Incumbent Paul Shepherd faces challenger Phil Hart, a former Idaho Legislator, in the upcoming Republican primary.
Primary elections are May 15. No other parties have filed candidates in this race, nor have any write-ins. District 7 includes Idaho, Clearwater, Shoshone and a portion of Bonner counties.
The Idaho County Free Press solicited information from each of the candidates concerning their qualifications and issues of the district.
“I was encouraged to run by the presidency of Donald Trump,” said Phil Hart, “and I see the next two years as a unique opportunity to restore our constitutional provisions of limited government.”
Hart, of Kellogg, is a structural engineer. He served in the Idaho Legislature from 2004 until 2012 and, according to Hart, had a reputation in the legislature as a constitutionalist and was known to carry with him a dog-eared and highlighted copy of the Constitution everywhere he went.
According to Hart, both President Trump (’68) and himself (’84) are graduates of the Wharton School of Business at the University of Pennsylvania. He said knowing how hard President Trump had to have worked in school gives him additional confidence that we will see great things from him as president.
“Frankly, this was my main motivation for running. I think Donald Trump is going to cause us to redefine how we do government in America, and I want to be part of that discussion when it happens.”
Hart authored a recent article, “Uncle Sam is Biggest Brother” where he points out the U.S. government “is the biggest government the human race has ever seen on Planet Earth.” Concerned about the ongoing growth of the Idaho budget, even under Republican control, Hart said his top priority will be to author legislation that will roll back the growth of state government.
Hart, an MSHA certified open-pit miner, wants to enhance the traditional Idaho industry sectors that depend on natural resources. Hart believes the public is to be steward of natural resources, protecting them for future generations. “That means we use our natural resources, but we don’t abuse them,” he said.
As a legislator, Hart thinks his best accomplishment was authoring House Bill 343 in the 2011 session, the Wolf Emergency Bill. This provided for the governor to declare a wolf emergency and take management of the wolves away from the federal government, which at the time had listed the wolves on the Endangered Species List. Three days after the legislature sent Hart’s bill to the governor’s desk for his signature, Congress delisted the wolves, which effectively turned over management of the wolves to the state government. He said Congress even restricted the jurisdiction of the federal courts to hear cases on the issue.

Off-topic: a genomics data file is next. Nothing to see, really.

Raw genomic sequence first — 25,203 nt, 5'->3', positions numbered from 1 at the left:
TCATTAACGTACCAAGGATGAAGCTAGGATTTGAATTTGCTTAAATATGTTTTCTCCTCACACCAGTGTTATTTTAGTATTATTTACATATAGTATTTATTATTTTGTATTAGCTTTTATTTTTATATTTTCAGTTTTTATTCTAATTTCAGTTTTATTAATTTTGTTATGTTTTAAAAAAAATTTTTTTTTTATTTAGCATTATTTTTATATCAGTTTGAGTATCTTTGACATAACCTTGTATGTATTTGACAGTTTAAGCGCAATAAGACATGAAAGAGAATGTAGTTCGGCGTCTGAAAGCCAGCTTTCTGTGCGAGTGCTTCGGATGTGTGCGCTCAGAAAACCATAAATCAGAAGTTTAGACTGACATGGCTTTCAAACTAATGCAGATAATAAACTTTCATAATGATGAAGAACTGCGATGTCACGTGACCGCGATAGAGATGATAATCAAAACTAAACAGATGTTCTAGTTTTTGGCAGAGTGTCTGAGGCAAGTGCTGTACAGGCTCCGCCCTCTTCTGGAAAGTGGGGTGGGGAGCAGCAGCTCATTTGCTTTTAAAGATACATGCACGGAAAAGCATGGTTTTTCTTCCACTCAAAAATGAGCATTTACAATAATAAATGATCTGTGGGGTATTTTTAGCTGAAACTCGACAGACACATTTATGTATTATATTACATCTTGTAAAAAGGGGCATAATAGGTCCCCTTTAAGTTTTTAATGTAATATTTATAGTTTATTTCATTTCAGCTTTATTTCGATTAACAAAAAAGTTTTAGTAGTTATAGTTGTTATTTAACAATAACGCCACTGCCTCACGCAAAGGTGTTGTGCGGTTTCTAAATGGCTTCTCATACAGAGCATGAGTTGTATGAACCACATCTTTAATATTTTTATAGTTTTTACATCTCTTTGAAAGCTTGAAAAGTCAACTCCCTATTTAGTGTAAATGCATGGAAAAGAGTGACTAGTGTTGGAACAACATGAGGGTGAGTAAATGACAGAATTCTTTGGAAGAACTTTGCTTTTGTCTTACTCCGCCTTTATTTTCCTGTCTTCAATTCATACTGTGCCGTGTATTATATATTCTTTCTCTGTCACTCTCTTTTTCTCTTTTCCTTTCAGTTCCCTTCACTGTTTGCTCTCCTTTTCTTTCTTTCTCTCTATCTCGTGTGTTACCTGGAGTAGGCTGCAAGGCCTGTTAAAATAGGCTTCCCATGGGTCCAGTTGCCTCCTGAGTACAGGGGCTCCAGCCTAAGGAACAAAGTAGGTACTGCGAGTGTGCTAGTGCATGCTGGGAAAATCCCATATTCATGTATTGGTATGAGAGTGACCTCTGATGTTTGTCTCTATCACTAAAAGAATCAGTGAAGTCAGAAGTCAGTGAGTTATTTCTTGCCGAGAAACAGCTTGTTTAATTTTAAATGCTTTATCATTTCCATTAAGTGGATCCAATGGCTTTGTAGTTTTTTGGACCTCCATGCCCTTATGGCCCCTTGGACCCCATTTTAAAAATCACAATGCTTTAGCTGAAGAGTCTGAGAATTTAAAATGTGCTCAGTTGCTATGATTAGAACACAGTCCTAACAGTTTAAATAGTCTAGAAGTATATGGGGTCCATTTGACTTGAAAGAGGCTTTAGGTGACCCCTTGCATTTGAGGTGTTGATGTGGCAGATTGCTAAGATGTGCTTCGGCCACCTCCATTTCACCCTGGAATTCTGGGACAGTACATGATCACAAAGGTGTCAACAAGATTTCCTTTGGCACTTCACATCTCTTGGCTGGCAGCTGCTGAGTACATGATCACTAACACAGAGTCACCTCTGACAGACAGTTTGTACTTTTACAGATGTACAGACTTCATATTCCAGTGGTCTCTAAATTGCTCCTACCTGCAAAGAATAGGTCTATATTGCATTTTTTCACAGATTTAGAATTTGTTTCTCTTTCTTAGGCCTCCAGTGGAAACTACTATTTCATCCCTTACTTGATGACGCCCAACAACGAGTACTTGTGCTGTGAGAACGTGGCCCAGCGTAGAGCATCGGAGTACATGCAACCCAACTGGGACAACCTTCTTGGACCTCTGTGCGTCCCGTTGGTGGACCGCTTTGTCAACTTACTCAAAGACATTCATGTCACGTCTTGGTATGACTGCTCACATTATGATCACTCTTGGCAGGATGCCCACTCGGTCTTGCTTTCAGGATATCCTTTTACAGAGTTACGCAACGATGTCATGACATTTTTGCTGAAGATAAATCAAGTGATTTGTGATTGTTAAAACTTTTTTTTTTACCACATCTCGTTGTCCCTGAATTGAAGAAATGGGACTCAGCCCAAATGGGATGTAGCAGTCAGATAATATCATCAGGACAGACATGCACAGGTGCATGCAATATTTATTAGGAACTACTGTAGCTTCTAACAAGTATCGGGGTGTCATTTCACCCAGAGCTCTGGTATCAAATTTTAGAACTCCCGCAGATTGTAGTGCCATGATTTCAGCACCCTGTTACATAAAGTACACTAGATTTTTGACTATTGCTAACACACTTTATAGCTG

“I did enough research on emergency declarations to know that any court challenge to a State of Idaho Wolf Emergency Declaration would lose in court,” he said, “as it is impossible to define what is and is not an ‘emergency’. I think this is why Congress rushed to effectively nullify my bill, so that we would not have that showdown.”
Paul E. Shepherd
“The communities throughout District 7 share many of the same concerns on issues such as education, health and welfare, transportation and resources,” said Paul Shepherd.
“The livelihood of the citizens of District 7 is dependent on a wisely balanced and continued use of our basic resources – mining, timber, agriculture and recreation. I believe man can live in balance with nature and utilize those resources so necessary for our way of life. It is as foolhardy to overcompensate toward total non-use of our resources as it is to move toward complete destruction without conservation and renewal. If re-elected to the Idaho Legislature, I shall continue to work towards this balance.”
Shepherd said the federal government is exerting powerful mandates onto state governments as never before, further infringing on citizens individual rights and plunging future generations into a morass of debt. Government bureaucracy and regulations are a great hindrance towards creating jobs in the private sector.
“I believe that prosperity and a high standard of living comes from efficient productivity and conservation, that excessive government hampers efficiency, reduces productivity and causes waste,” he said. “The best chance to affect improvement in the federal government is through a strong states rights movement.”
According to Shepherd, “Citizens are demanding government at all levels be effective and efficient. As a state legislator, I take those two words and the Constitution as a guideline when contemplating any legislation that is introduced.”
A third generation Idahoan, Shepherd lives in Riggins and is self-employed: Shepherd Sawmill & Log Homes, Inc. He has served as director of the Salmon River Chamber of Commerce, Salmon River Cowboys Association, Riggins Gem Committee and Salmon River Jet Boat Races.
He is currently serving his sixth term as house representative, and he sits on the education, resource and conservation, and transportation committees. He also serves on both the Western Forestry Legislative Task Force and the Western States Transportation Alliance.